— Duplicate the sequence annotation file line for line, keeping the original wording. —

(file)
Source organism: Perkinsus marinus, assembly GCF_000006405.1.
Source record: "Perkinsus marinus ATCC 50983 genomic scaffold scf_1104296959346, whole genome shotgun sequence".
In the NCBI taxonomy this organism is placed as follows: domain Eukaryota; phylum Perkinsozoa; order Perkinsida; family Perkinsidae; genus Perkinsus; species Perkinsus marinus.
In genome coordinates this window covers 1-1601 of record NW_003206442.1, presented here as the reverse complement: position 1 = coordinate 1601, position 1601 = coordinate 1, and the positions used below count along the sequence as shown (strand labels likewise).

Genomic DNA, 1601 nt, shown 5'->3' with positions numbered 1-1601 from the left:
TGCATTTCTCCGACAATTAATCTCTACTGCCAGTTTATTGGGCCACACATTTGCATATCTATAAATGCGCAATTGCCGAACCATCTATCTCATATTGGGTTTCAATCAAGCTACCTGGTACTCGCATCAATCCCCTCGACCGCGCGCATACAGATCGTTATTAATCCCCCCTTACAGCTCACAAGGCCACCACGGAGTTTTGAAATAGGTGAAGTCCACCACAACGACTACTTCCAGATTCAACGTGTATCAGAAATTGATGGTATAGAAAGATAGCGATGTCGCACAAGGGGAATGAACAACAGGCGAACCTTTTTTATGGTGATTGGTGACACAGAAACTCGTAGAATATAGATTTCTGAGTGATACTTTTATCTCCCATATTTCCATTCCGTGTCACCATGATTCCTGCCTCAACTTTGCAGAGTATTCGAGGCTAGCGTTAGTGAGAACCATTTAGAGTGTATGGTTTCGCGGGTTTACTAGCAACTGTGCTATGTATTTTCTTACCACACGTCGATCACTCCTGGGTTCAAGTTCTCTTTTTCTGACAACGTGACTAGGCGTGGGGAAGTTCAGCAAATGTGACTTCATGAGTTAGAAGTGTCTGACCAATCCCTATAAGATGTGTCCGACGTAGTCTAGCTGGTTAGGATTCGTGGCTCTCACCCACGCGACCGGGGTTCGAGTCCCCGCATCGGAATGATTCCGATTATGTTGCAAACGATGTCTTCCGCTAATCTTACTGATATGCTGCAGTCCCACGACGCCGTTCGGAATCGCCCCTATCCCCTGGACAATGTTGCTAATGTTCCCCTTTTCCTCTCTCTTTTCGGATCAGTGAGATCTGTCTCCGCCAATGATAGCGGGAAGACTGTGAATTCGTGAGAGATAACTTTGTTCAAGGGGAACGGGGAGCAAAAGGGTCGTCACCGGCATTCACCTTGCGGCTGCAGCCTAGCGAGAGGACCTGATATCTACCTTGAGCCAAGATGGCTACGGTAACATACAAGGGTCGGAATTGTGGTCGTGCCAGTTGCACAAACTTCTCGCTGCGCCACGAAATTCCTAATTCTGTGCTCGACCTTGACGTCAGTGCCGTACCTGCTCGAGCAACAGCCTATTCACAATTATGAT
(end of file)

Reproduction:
Source organism: Perkinsus marinus, assembly GCF_000006405.1.
Source record: "Perkinsus marinus ATCC 50983 genomic scaffold scf_1104296959346, whole genome shotgun sequence".
In the NCBI taxonomy this organism is placed as follows: domain Eukaryota; phylum Perkinsozoa; order Perkinsida; family Perkinsidae; genus Perkinsus; species Perkinsus marinus.
In genome coordinates this window covers 1-1601 of record NW_003206442.1, presented here as the reverse complement: position 1 = coordinate 1601, position 1601 = coordinate 1, and the positions used below count along the sequence as shown (strand labels likewise).

Genomic DNA, 1601 nt, shown 5'->3' with positions numbered 1-1601 from the left:
TGCATTTCTCCGACAATTAATCTCTACTGCCAGTTTATTGGGCCACACATTTGCATATCTATAAATGCGCAATTGCCGAACCATCTATCTCATATTGGGTTTCAATCAAGCTACCTGGTACTCGCATCAATCCCCTCGACCGCGCGCATACAGATCGTTATTAATCCCCCCTTACAGCTCACAAGGCCACCACGGAGTTTTGAAATAGGTGAAGTCCACCACAACGACTACTTCCAGATTCAACGTGTATCAGAAATTGATGGTATAGAAAGATAGCGATGTCGCACAAGGGGAATGAACAACAGGCGAACCTTTTTTATGGTGATTGGTGACACAGAAACTCGTAGAATATAGATTTCTGAGTGATACTTTTATCTCCCATATTTCCATTCCGTGTCACCATGATTCCTGCCTCAACTTTGCAGAGTATTCGAGGCTAGCGTTAGTGAGAACCATTTAGAGTGTATGGTTTCGCGGGTTTACTAGCAACTGTGCTATGTATTTTCTTACCACACGTCGATCACTCCTGGGTTCAAGTTCTCTTTTTCTGACAACGTGACTAGGCGTGGGGAAGTTCAGCAAATGTGACTTCATGAGTTAGAAGTGTCTGACCAATCCCTATAAGATGTGTCCGACGTAGTCTAGCTGGTTAGGATTCGTGGCTCTCACCCACGCGACCGGGGTTCGAGTCCCCGCATCGGAATGATTCCGATTATGTTGCAAACGATGTCTTCCGCTAATCTTACTGATATGCTGCAGTCCCACGACGCCGTTCGGAATCGCCCCTATCCCCTGGACAATGTTGCTAATGTTCCCCTTTTCCTCTCTCTTTTCGGATCAGTGAGATCTGTCTCCGCCAATGATAGCGGGAAGACTGTGAATTCGTGAGAGATAACTTTGTTCAAGGGGAACGGGGAGCAAAAGGGTCGTCACCGGCATTCACCTTGCGGCTGCAGCCTAGCGAGAGGACCTGATATCTACCTTGAGCCAAGATGGCTACGGTAACATACAAGGGTCGGAATTGTGGTCGTGCCAGTTGCACAAACTTCTCGCTGCGCCACGAAATTCCTAATTCTGTGCTCGACCTTGACGTCAGTGCCGTACCTGCTCGAGCAACAGCCTATTCACAATTATGAT